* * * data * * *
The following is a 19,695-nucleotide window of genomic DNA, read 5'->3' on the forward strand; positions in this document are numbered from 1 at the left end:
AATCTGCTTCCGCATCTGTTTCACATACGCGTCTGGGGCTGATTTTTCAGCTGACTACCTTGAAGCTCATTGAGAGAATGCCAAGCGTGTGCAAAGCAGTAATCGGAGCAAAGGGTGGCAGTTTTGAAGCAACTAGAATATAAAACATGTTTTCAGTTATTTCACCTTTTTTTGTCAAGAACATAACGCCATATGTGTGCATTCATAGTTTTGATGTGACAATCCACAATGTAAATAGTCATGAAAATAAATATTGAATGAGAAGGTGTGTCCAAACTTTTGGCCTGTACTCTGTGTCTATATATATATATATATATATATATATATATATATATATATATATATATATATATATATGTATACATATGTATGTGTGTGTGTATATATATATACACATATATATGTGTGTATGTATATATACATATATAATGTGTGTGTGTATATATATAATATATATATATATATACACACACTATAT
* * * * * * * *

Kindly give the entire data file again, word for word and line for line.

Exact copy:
The following is a 19,695-nucleotide window of genomic DNA, read 5'->3' on the forward strand; positions in this document are numbered from 1 at the left end:
AATCTGCTTCCGCATCTGTTTCACATACGCGTCTGGGGCTGATTTTTCAGCTGACTACCTTGAAGCTCATTGAGAGAATGCCAAGCGTGTGCAAAGCAGTAATCGGAGCAAAGGGTGGCAGTTTTGAAGCAACTAGAATATAAAACATGTTTTCAGTTATTTCACCTTTTTTTGTCAAGAACATAACGCCATATGTGTGCATTCATAGTTTTGATGTGACAATCCACAATGTAAATAGTCATGAAAATAAATATTGAATGAGAAGGTGTGTCCAAACTTTTGGCCTGTACTCTGTGTCTATATATATATATATATATATATATATATATATATATATATATATATATATATATATATGTATACATATGTATGTGTGTGTGTATATATATATACACATATATATGTGTGTATGTATATATACATATATAATGTGTGTGTGTATATATATAATATATATATATATATACACACACTATAT